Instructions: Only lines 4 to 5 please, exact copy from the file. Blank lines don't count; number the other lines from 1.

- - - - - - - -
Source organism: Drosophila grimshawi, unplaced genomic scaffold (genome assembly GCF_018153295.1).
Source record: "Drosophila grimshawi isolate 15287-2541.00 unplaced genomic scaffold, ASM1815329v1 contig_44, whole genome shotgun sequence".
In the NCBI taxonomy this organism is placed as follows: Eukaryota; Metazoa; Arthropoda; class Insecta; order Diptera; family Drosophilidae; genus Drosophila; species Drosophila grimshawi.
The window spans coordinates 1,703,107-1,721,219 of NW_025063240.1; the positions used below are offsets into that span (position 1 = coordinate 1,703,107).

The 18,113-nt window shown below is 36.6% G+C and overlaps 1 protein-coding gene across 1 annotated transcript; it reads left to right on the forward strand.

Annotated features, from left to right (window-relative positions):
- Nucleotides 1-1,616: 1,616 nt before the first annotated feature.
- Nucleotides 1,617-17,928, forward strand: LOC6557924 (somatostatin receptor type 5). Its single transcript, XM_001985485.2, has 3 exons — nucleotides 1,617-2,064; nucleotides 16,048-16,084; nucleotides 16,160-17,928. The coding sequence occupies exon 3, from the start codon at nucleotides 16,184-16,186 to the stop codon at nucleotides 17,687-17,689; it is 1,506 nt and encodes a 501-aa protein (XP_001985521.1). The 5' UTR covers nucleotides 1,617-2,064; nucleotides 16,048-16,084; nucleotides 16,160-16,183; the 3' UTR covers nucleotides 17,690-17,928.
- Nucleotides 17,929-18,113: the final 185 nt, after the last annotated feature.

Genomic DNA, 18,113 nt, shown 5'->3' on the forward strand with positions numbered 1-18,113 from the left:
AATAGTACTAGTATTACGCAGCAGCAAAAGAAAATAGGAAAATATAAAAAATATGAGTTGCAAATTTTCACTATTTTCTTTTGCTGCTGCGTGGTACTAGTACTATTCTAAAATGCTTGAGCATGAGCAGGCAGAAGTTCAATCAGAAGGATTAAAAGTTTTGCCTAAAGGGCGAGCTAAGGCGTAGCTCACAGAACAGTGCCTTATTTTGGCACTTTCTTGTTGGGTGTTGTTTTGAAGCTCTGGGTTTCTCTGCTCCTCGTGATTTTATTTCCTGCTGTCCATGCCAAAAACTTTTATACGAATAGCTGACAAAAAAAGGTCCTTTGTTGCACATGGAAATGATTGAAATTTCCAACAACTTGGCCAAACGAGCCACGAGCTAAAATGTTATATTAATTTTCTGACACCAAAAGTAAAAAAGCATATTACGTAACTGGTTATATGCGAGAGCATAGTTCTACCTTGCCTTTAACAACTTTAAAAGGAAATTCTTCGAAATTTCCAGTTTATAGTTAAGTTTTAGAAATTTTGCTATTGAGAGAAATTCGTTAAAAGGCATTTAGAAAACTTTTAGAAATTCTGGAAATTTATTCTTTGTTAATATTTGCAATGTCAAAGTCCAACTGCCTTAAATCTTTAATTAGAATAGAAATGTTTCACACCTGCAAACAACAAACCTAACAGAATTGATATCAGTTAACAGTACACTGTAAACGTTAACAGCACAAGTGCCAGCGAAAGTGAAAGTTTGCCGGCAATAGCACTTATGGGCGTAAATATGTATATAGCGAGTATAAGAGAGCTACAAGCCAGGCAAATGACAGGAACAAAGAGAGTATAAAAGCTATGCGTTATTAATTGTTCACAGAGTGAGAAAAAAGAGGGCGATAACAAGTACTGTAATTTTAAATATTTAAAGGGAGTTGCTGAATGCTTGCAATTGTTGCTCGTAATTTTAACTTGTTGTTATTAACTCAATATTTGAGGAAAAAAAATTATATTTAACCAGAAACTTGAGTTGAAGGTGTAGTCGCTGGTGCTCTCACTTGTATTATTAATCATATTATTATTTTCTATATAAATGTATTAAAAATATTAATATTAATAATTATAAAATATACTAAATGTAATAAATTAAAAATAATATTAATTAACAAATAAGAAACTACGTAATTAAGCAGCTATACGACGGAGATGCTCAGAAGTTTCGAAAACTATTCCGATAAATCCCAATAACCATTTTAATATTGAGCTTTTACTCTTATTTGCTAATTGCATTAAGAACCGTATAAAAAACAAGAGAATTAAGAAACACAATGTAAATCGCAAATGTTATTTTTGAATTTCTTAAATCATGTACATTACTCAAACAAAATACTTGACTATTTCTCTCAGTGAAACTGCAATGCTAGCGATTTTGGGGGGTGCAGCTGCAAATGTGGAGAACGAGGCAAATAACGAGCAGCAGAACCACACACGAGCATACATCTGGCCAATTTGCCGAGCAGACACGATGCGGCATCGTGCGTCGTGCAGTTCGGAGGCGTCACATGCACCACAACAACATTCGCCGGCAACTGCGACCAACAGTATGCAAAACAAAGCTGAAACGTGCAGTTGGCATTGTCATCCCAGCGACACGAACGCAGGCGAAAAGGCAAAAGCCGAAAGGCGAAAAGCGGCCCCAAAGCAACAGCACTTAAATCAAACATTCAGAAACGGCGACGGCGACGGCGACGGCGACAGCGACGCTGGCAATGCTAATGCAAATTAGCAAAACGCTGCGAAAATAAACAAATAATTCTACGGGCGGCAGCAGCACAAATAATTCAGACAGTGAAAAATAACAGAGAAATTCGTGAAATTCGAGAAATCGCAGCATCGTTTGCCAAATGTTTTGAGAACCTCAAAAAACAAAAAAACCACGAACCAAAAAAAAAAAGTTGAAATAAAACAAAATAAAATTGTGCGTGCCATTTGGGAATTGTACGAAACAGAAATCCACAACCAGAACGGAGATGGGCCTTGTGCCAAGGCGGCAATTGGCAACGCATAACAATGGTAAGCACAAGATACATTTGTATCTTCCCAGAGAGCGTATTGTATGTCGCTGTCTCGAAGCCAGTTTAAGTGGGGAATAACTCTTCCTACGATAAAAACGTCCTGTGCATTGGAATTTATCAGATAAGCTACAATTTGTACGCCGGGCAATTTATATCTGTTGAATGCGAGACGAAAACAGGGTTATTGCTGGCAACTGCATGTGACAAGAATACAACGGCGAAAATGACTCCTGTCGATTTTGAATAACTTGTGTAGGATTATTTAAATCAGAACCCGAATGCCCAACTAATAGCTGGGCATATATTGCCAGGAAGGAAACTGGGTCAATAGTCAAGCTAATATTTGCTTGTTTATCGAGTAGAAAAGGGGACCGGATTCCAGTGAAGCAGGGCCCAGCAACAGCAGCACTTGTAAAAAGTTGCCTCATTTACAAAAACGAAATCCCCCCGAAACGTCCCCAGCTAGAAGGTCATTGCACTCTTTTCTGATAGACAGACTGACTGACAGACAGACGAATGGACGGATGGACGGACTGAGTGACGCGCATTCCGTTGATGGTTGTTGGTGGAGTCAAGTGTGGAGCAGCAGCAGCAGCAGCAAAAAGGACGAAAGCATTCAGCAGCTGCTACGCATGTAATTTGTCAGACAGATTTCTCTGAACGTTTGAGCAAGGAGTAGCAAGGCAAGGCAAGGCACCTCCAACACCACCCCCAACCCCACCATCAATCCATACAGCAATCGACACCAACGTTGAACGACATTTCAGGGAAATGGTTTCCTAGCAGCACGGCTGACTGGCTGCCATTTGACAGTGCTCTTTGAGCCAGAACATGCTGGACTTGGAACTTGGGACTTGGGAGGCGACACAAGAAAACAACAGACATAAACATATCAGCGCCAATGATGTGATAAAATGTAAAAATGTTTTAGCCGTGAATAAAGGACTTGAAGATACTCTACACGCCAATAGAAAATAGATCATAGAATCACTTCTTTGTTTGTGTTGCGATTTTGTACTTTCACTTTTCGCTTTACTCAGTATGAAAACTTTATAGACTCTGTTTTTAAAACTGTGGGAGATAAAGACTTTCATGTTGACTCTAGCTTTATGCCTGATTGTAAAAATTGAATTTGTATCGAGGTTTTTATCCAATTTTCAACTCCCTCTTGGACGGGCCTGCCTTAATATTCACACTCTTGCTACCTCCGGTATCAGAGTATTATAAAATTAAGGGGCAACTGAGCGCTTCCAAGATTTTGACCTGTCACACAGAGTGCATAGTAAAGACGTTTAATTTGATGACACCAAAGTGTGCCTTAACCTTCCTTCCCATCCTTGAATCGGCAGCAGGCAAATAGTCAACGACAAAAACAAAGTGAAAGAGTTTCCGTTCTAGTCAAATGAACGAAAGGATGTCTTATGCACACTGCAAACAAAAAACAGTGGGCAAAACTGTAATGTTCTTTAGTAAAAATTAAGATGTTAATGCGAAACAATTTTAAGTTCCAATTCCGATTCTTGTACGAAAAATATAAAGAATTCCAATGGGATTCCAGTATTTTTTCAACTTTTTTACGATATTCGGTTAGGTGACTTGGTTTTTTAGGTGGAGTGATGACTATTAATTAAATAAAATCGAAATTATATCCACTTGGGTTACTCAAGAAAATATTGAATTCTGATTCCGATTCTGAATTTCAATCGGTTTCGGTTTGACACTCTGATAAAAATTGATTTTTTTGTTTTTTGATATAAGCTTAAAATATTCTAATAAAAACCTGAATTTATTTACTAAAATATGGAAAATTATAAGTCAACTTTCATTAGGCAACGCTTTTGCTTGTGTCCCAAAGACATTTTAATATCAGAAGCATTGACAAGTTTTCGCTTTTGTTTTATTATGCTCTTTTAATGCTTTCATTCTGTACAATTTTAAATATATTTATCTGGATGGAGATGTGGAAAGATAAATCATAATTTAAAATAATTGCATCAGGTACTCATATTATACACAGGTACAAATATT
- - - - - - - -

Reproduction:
The window spans coordinates 1,703,107-1,721,219 of NW_025063240.1; the positions used below are offsets into that span (position 1 = coordinate 1,703,107).

The 18,113-nt window shown below is 36.6% G+C and overlaps 1 protein-coding gene across 1 annotated transcript; it reads left to right on the forward strand.